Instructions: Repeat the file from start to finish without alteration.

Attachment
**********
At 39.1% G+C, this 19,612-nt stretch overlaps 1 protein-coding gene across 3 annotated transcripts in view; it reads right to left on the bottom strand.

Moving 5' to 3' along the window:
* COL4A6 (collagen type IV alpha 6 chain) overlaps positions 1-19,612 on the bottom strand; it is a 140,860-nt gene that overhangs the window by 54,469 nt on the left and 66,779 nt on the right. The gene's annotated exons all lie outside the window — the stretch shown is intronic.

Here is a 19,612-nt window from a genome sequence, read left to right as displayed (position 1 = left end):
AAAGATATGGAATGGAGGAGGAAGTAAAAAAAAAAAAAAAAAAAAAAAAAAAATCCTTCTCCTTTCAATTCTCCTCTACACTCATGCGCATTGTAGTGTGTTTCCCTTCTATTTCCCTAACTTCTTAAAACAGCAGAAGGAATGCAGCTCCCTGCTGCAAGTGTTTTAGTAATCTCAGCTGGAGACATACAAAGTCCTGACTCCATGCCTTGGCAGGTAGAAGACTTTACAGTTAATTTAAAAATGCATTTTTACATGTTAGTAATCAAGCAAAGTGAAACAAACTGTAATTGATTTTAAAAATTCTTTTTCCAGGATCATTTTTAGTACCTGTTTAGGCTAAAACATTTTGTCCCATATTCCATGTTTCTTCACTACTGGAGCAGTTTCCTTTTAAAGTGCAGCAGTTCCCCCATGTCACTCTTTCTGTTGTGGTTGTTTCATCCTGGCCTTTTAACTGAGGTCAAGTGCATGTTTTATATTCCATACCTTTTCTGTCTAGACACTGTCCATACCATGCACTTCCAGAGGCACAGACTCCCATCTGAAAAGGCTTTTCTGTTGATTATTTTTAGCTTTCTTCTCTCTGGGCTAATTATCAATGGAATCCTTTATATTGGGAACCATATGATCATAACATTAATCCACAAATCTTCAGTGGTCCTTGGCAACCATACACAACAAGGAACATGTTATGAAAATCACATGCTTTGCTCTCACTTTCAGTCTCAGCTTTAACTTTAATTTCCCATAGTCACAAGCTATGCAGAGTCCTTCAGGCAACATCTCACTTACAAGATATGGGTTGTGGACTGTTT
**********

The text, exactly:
At 39.1% G+C, this 19,612-nt stretch overlaps 1 protein-coding gene across 3 annotated transcripts in view; it reads right to left on the bottom strand.

Moving 5' to 3' along the window:
* COL4A6 (collagen type IV alpha 6 chain) overlaps positions 1-19,612 on the bottom strand; it is a 140,860-nt gene that overhangs the window by 54,469 nt on the left and 66,779 nt on the right. The gene's annotated exons all lie outside the window — the stretch shown is intronic.

Here is a 19,612-nt window from a genome sequence, read left to right as displayed (position 1 = left end):
AAAGATATGGAATGGAGGAGGAAGTAAAAAAAAAAAAAAAAAAAAAAAAAAAATCCTTCTCCTTTCAATTCTCCTCTACACTCATGCGCATTGTAGTGTGTTTCCCTTCTATTTCCCTAACTTCTTAAAACAGCAGAAGGAATGCAGCTCCCTGCTGCAAGTGTTTTAGTAATCTCAGCTGGAGACATACAAAGTCCTGACTCCATGCCTTGGCAGGTAGAAGACTTTACAGTTAATTTAAAAATGCATTTTTACATGTTAGTAATCAAGCAAAGTGAAACAAACTGTAATTGATTTTAAAAATTCTTTTTCCAGGATCATTTTTAGTACCTGTTTAGGCTAAAACATTTTGTCCCATATTCCATGTTTCTTCACTACTGGAGCAGTTTCCTTTTAAAGTGCAGCAGTTCCCCCATGTCACTCTTTCTGTTGTGGTTGTTTCATCCTGGCCTTTTAACTGAGGTCAAGTGCATGTTTTATATTCCATACCTTTTCTGTCTAGACACTGTCCATACCATGCACTTCCAGAGGCACAGACTCCCATCTGAAAAGGCTTTTCTGTTGATTATTTTTAGCTTTCTTCTCTCTGGGCTAATTATCAATGGAATCCTTTATATTGGGAACCATATGATCATAACATTAATCCACAAATCTTCAGTGGTCCTTGGCAACCATACACAACAAGGAACATGTTATGAAAATCACATGCTTTGCTCTCACTTTCAGTCTCAGCTTTAACTTTAATTTCCCATAGTCACAAGCTATGCAGAGTCCTTCAGGCAACATCTCACTTACAAGATATGGGTTGTGGACTGTTT